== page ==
Sep 8, 2022

Experiment Sees Elusive Magnetic-Fluid Instability

Posted by in categories: biotech/medical, materials

Magnetorotational instability—a process that might explain the dynamics of astrophysical accretion disks—has finally been observed in the laboratory.

What do black holes, forming stars, and a tank of liquid metal in Princeton, New Jersey, have in common? The first two might and the third one definitely does play host to an important process in magnetized-fluid dynamics called magnetorotational instability (MRI). MRI has been well studied theoretically and computationally, and related processes have been seen experimentally [1]. But until now, there has not been an unambiguous laboratory confirmation of its existence. Yin Wang and his colleagues at Princeton University have demonstrated MRI in an ingenious liquid-metal experiment—the culmination of more than 20 years of work [2].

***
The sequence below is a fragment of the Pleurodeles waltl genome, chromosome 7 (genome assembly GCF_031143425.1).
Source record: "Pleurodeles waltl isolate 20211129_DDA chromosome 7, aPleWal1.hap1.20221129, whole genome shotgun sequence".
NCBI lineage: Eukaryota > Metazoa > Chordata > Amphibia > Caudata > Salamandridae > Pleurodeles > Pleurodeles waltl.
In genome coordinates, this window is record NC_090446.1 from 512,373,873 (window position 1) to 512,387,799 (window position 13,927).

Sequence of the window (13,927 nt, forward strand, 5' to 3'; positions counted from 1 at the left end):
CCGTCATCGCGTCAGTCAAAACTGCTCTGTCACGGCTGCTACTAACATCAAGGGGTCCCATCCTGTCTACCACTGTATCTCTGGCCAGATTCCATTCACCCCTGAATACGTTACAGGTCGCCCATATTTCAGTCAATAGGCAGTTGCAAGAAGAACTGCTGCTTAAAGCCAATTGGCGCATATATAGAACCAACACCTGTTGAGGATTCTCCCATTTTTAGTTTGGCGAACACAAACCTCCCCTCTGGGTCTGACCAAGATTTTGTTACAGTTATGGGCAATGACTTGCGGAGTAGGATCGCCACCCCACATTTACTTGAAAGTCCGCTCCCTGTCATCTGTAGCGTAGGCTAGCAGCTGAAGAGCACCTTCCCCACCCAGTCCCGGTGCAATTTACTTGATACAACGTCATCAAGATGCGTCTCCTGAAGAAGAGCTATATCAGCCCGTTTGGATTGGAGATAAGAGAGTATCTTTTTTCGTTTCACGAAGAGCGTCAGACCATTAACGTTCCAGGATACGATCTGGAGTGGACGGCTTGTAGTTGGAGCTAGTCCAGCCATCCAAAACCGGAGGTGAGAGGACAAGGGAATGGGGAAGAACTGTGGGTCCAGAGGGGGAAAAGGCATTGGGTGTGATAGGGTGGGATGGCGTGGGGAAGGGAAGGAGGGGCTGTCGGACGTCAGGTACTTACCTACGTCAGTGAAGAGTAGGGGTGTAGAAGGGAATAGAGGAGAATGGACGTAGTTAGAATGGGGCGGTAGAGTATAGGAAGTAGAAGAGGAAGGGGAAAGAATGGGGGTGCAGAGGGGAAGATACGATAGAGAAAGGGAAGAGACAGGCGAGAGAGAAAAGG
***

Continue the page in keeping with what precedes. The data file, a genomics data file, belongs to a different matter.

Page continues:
The team’s discovery is significant because MRI has long been suspected of being at the heart of accretion [3]. Accretion, in which material spirals inward in a flattened disk around a black hole or a young star, is a major source of the light coming from those objects. For accretion to occur, the material in the disk must lose its angular momentum. However, angular momentum is conserved: much like the trash we generate in our daily lives, it does not cease to exist when it is not wanted. Instead, angular momentum must be passed from the inner parts of the disk to the outer parts. What drives this angular-momentum transport has long been a mystery.

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